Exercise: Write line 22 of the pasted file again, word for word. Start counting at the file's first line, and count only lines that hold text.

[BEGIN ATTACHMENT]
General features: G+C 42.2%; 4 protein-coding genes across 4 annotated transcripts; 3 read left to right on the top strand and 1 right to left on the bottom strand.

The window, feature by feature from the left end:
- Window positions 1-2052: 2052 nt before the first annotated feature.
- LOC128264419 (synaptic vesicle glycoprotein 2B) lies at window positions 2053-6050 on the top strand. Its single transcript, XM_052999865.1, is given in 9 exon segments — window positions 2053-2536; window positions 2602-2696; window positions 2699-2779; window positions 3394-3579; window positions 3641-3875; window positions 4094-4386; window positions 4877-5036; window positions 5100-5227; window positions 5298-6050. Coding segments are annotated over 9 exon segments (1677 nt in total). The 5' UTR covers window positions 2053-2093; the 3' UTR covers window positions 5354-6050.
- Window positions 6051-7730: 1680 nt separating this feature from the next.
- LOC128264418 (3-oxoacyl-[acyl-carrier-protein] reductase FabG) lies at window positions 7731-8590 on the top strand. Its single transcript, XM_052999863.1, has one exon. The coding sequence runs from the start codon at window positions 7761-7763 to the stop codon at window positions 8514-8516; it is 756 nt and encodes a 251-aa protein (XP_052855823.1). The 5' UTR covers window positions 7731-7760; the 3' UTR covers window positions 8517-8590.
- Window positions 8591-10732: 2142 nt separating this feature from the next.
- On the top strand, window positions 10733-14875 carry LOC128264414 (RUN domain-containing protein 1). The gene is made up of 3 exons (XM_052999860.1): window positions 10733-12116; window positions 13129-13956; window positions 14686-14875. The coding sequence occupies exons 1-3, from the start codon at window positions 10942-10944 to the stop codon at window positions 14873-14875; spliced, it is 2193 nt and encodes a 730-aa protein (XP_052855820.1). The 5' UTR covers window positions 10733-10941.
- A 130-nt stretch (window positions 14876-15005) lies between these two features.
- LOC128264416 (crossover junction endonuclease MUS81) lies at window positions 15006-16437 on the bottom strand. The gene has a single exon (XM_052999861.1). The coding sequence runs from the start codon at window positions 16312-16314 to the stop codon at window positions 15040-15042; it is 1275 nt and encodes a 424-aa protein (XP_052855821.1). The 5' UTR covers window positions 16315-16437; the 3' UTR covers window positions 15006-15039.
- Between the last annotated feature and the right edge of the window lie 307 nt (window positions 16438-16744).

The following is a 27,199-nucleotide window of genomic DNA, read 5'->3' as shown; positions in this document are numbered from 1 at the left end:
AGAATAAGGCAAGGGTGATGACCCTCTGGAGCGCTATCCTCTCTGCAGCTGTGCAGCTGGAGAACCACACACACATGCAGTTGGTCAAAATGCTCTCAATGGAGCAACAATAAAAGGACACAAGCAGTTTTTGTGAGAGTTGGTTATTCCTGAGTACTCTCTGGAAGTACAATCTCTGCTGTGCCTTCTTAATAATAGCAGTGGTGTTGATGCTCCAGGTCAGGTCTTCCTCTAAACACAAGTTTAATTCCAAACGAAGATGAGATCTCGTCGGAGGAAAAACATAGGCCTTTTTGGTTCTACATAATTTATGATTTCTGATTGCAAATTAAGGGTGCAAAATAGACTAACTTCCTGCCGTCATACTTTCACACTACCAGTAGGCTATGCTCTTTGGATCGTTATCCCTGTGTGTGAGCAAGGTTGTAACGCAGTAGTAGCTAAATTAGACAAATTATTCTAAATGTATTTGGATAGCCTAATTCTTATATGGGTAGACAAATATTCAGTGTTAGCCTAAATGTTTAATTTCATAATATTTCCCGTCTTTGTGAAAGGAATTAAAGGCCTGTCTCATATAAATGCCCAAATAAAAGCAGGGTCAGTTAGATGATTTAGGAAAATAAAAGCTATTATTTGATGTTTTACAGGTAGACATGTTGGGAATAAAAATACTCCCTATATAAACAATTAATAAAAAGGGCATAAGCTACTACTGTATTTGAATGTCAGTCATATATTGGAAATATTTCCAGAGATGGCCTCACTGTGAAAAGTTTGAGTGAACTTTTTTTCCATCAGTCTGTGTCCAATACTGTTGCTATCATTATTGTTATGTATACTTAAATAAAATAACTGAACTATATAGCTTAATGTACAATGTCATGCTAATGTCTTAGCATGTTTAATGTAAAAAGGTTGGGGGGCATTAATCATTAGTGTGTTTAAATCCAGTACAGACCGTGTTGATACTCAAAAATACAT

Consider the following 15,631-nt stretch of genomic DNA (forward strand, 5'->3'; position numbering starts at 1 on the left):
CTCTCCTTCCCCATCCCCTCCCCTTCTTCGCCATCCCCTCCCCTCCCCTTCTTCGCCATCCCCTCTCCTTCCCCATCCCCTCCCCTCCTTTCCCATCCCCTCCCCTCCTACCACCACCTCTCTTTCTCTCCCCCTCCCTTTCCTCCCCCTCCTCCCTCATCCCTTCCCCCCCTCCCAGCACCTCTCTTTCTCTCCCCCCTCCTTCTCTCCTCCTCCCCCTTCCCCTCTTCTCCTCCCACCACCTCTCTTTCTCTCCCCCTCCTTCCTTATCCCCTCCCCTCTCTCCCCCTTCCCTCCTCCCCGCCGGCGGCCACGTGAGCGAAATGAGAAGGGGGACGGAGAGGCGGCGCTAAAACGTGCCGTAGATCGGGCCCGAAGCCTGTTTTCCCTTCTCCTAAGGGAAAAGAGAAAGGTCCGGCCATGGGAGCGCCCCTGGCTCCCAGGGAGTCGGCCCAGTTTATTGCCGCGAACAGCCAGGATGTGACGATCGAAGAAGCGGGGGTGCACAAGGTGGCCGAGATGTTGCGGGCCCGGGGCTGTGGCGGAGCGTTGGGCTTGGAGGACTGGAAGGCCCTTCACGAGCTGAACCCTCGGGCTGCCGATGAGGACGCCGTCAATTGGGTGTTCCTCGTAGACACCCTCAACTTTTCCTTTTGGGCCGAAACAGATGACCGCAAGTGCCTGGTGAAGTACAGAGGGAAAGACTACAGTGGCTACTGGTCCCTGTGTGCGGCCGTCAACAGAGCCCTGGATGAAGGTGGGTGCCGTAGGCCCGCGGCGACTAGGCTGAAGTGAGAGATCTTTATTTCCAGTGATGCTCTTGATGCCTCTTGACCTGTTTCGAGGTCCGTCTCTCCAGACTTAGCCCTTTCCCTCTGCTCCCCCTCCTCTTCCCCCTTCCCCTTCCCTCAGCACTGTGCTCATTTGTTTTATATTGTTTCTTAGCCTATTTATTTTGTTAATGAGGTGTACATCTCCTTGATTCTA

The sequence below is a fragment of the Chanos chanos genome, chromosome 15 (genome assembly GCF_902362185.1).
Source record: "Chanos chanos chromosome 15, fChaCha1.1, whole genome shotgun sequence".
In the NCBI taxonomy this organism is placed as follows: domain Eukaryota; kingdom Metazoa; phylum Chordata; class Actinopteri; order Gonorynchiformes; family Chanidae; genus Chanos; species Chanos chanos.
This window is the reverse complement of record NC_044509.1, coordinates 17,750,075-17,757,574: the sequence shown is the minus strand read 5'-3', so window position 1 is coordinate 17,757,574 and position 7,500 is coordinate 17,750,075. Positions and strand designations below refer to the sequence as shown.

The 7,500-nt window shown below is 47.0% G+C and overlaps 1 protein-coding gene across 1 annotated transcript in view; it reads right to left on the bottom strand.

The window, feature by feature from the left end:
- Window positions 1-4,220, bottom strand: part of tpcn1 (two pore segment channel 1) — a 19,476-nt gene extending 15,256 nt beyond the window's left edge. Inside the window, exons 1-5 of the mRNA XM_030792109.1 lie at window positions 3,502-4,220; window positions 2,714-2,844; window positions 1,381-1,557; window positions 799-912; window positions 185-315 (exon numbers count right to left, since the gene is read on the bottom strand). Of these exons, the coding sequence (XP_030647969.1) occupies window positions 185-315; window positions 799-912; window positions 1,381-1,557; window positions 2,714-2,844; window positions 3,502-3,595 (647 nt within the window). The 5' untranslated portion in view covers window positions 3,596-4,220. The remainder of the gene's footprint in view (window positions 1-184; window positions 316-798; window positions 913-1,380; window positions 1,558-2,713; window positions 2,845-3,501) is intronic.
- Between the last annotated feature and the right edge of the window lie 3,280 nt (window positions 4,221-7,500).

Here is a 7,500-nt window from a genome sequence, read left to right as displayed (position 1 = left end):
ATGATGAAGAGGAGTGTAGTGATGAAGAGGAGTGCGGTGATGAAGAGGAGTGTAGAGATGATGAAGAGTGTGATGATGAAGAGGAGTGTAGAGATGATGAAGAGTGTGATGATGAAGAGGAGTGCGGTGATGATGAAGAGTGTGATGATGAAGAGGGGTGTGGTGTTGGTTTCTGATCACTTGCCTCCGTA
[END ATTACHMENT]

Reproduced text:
- Window positions 1-4,220, bottom strand: part of tpcn1 (two pore segment channel 1) — a 19,476-nt gene extending 15,256 nt beyond the window's left edge. Inside the window, exons 1-5 of the mRNA XM_030792109.1 lie at window positions 3,502-4,220; window positions 2,714-2,844; window positions 1,381-1,557; window positions 799-912; window positions 185-315 (exon numbers count right to left, since the gene is read on the bottom strand). Of these exons, the coding sequence (XP_030647969.1) occupies window positions 185-315; window positions 799-912; window positions 1,381-1,557; window positions 2,714-2,844; window positions 3,502-3,595 (647 nt within the window). The 5' untranslated portion in view covers window positions 3,596-4,220. The remainder of the gene's footprint in view (window positions 1-184; window positions 316-798; window positions 913-1,380; window positions 1,558-2,713; window positions 2,845-3,501) is intronic.